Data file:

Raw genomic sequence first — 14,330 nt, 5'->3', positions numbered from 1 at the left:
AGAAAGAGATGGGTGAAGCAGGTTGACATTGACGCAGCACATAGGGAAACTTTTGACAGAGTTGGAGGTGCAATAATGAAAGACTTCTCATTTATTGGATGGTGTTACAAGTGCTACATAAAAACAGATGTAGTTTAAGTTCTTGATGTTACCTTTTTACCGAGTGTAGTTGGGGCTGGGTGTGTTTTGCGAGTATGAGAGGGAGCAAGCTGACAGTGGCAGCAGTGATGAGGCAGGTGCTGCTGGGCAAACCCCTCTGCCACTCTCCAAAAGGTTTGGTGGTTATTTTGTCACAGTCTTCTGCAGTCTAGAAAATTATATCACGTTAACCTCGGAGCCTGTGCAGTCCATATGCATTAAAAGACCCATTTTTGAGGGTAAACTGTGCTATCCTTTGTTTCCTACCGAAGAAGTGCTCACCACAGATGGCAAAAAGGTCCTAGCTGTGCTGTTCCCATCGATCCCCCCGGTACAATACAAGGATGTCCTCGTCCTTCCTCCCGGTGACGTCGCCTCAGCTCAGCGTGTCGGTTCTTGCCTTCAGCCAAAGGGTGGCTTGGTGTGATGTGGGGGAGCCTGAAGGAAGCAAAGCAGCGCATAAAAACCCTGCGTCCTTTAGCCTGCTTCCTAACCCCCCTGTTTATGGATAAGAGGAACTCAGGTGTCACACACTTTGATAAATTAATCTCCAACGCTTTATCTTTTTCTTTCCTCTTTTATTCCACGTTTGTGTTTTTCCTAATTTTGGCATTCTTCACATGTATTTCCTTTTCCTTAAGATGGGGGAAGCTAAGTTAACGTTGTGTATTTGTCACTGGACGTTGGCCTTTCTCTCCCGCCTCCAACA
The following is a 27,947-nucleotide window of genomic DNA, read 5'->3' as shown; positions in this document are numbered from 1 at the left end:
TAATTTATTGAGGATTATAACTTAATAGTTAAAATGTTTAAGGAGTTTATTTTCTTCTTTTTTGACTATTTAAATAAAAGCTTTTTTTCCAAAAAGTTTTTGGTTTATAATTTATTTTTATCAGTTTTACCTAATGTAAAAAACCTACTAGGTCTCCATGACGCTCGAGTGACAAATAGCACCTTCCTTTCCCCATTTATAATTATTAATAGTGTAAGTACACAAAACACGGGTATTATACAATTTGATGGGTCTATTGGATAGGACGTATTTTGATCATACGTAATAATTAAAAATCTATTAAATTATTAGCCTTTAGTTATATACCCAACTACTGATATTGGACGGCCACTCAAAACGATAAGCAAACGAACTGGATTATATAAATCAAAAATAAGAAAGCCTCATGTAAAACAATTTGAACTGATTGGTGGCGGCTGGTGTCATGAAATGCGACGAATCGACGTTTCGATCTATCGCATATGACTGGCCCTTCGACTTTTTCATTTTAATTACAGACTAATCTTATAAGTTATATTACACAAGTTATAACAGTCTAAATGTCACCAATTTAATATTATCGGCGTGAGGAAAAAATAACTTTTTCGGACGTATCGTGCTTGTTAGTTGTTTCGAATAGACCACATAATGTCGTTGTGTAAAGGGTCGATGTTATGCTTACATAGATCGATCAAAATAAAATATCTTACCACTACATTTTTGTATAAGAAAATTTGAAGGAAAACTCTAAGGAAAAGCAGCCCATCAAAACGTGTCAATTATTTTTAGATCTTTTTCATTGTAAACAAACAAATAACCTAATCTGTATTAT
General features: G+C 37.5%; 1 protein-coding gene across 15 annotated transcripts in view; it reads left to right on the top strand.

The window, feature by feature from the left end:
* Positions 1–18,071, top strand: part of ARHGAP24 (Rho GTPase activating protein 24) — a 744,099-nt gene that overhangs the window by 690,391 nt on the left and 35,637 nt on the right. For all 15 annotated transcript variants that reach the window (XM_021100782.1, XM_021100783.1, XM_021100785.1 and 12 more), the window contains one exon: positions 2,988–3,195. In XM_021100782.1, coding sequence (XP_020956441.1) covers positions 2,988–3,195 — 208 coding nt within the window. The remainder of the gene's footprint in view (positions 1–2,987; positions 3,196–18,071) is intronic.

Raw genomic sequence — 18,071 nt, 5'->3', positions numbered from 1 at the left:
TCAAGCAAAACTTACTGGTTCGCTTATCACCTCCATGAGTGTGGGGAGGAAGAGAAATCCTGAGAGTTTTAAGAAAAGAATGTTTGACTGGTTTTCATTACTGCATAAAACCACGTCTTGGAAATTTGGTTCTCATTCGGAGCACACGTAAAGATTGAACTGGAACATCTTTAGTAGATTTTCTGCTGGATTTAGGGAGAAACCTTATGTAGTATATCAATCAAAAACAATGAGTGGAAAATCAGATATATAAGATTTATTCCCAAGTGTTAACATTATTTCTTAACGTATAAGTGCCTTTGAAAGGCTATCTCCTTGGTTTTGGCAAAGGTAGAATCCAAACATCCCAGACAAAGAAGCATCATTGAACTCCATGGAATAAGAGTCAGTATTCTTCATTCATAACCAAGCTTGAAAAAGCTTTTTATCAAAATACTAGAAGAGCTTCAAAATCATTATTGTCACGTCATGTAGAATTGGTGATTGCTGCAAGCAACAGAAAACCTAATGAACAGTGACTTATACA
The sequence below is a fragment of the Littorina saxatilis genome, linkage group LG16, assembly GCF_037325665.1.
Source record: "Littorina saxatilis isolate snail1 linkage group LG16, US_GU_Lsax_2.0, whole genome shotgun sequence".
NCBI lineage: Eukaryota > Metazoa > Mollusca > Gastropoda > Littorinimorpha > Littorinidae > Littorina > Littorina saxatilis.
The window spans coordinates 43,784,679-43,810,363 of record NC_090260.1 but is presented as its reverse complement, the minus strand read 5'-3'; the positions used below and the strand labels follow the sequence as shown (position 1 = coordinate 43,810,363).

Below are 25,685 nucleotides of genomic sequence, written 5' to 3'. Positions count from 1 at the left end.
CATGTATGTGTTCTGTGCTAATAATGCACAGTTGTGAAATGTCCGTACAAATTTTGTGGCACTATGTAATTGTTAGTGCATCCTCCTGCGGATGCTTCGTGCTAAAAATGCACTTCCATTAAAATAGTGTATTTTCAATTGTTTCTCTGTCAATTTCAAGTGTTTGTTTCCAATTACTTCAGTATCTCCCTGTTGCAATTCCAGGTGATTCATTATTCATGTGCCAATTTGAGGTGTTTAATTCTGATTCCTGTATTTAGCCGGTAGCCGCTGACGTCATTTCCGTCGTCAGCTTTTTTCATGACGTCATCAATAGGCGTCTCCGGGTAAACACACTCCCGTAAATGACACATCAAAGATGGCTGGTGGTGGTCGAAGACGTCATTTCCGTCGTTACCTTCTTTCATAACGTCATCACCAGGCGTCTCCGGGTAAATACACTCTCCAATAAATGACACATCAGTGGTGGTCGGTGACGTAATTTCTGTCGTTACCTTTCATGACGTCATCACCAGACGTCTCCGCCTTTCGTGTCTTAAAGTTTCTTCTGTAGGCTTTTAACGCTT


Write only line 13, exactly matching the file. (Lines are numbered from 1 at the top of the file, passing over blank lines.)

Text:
The window spans coordinates 43,784,679-43,810,363 of record NC_090260.1 but is presented as its reverse complement, the minus strand read 5'-3'; the positions used below and the strand labels follow the sequence as shown (position 1 = coordinate 43,810,363).